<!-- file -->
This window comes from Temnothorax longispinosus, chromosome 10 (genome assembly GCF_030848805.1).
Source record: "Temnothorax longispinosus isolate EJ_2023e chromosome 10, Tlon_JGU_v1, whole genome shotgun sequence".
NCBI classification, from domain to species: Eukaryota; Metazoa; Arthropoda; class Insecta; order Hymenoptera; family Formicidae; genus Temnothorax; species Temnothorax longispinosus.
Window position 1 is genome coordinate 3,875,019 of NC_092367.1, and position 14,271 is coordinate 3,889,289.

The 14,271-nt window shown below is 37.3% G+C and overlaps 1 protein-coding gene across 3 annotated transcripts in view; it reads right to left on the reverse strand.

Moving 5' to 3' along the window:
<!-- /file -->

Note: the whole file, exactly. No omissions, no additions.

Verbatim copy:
This window comes from Temnothorax longispinosus, chromosome 10 (genome assembly GCF_030848805.1).
Source record: "Temnothorax longispinosus isolate EJ_2023e chromosome 10, Tlon_JGU_v1, whole genome shotgun sequence".
NCBI classification, from domain to species: Eukaryota; Metazoa; Arthropoda; class Insecta; order Hymenoptera; family Formicidae; genus Temnothorax; species Temnothorax longispinosus.
Window position 1 is genome coordinate 3,875,019 of NC_092367.1, and position 14,271 is coordinate 3,889,289.

The 14,271-nt window shown below is 37.3% G+C and overlaps 1 protein-coding gene across 3 annotated transcripts in view; it reads right to left on the reverse strand.

Moving 5' to 3' along the window: